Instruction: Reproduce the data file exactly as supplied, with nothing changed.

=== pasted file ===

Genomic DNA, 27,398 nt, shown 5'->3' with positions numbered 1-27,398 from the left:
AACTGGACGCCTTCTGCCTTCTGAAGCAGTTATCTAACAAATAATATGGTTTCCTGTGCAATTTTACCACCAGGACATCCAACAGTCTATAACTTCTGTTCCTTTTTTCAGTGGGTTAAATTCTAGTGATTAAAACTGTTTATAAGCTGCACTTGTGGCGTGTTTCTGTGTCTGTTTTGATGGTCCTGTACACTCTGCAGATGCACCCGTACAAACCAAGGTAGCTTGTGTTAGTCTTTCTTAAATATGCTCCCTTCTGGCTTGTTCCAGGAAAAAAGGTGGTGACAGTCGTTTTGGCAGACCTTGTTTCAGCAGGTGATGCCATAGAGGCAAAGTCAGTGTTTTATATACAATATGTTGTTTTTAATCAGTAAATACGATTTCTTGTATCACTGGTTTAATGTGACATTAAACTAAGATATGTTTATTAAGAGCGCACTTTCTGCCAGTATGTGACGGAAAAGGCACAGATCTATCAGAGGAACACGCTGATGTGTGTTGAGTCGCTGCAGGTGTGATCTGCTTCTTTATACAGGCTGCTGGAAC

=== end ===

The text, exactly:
Genomic DNA, 27,398 nt, shown 5'->3' with positions numbered 1-27,398 from the left:
AACTGGACGCCTTCTGCCTTCTGAAGCAGTTATCTAACAAATAATATGGTTTCCTGTGCAATTTTACCACCAGGACATCCAACAGTCTATAACTTCTGTTCCTTTTTTCAGTGGGTTAAATTCTAGTGATTAAAACTGTTTATAAGCTGCACTTGTGGCGTGTTTCTGTGTCTGTTTTGATGGTCCTGTACACTCTGCAGATGCACCCGTACAAACCAAGGTAGCTTGTGTTAGTCTTTCTTAAATATGCTCCCTTCTGGCTTGTTCCAGGAAAAAAGGTGGTGACAGTCGTTTTGGCAGACCTTGTTTCAGCAGGTGATGCCATAGAGGCAAAGTCAGTGTTTTATATACAATATGTTGTTTTTAATCAGTAAATACGATTTCTTGTATCACTGGTTTAATGTGACATTAAACTAAGATATGTTTATTAAGAGCGCACTTTCTGCCAGTATGTGACGGAAAAGGCACAGATCTATCAGAGGAACACGCTGATGTGTGTTGAGTCGCTGCAGGTGTGATCTGCTTCTTTATACAGGCTGCTGGAAC